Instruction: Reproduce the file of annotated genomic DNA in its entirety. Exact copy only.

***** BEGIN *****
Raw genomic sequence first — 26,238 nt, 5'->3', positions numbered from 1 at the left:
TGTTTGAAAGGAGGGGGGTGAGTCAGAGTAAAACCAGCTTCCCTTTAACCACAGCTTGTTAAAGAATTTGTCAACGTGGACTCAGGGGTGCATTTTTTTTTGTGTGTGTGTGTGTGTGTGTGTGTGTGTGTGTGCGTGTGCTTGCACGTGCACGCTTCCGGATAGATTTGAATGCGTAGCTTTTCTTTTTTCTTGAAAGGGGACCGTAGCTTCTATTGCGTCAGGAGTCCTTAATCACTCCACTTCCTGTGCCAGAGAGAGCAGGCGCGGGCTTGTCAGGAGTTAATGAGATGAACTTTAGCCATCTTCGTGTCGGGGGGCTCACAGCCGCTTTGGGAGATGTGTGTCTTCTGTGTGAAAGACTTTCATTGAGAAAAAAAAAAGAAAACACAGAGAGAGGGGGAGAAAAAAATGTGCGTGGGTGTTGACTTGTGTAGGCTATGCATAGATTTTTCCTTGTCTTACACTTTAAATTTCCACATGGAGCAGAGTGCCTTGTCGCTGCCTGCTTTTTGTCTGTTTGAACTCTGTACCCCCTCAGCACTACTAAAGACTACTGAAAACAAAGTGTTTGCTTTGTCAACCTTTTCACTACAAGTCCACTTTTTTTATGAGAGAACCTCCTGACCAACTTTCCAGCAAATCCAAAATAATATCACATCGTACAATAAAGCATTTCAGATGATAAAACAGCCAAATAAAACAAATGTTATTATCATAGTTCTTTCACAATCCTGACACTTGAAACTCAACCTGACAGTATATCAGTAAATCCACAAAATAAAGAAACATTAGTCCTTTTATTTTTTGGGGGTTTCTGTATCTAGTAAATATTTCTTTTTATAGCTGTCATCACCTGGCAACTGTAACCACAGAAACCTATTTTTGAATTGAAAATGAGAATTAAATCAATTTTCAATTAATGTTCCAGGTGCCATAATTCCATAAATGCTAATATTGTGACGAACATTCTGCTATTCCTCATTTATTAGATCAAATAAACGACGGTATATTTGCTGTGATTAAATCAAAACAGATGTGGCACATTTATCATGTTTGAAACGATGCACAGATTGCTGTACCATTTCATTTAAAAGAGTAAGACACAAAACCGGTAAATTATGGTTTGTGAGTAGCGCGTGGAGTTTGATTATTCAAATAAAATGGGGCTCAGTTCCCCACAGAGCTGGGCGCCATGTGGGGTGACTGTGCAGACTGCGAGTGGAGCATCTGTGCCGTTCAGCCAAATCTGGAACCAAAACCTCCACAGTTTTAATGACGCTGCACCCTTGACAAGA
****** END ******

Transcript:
Raw genomic sequence first — 26,238 nt, 5'->3', positions numbered from 1 at the left:
TGTTTGAAAGGAGGGGGGTGAGTCAGAGTAAAACCAGCTTCCCTTTAACCACAGCTTGTTAAAGAATTTGTCAACGTGGACTCAGGGGTGCATTTTTTTTTGTGTGTGTGTGTGTGTGTGTGTGTGTGTGTGTGCGTGTGCTTGCACGTGCACGCTTCCGGATAGATTTGAATGCGTAGCTTTTCTTTTTTCTTGAAAGGGGACCGTAGCTTCTATTGCGTCAGGAGTCCTTAATCACTCCACTTCCTGTGCCAGAGAGAGCAGGCGCGGGCTTGTCAGGAGTTAATGAGATGAACTTTAGCCATCTTCGTGTCGGGGGGCTCACAGCCGCTTTGGGAGATGTGTGTCTTCTGTGTGAAAGACTTTCATTGAGAAAAAAAAAAGAAAACACAGAGAGAGGGGGAGAAAAAAATGTGCGTGGGTGTTGACTTGTGTAGGCTATGCATAGATTTTTCCTTGTCTTACACTTTAAATTTCCACATGGAGCAGAGTGCCTTGTCGCTGCCTGCTTTTTGTCTGTTTGAACTCTGTACCCCCTCAGCACTACTAAAGACTACTGAAAACAAAGTGTTTGCTTTGTCAACCTTTTCACTACAAGTCCACTTTTTTTATGAGAGAACCTCCTGACCAACTTTCCAGCAAATCCAAAATAATATCACATCGTACAATAAAGCATTTCAGATGATAAAACAGCCAAATAAAACAAATGTTATTATCATAGTTCTTTCACAATCCTGACACTTGAAACTCAACCTGACAGTATATCAGTAAATCCACAAAATAAAGAAACATTAGTCCTTTTATTTTTTGGGGGTTTCTGTATCTAGTAAATATTTCTTTTTATAGCTGTCATCACCTGGCAACTGTAACCACAGAAACCTATTTTTGAATTGAAAATGAGAATTAAATCAATTTTCAATTAATGTTCCAGGTGCCATAATTCCATAAATGCTAATATTGTGACGAACATTCTGCTATTCCTCATTTATTAGATCAAATAAACGACGGTATATTTGCTGTGATTAAATCAAAACAGATGTGGCACATTTATCATGTTTGAAACGATGCACAGATTGCTGTACCATTTCATTTAAAAGAGTAAGACACAAAACCGGTAAATTATGGTTTGTGAGTAGCGCGTGGAGTTTGATTATTCAAATAAAATGGGGCTCAGTTCCCCACAGAGCTGGGCGCCATGTGGGGTGACTGTGCAGACTGCGAGTGGAGCATCTGTGCCGTTCAGCCAAATCTGGAACCAAAACCTCCACAGTTTTAATGACGCTGCACCCTTGACAAGA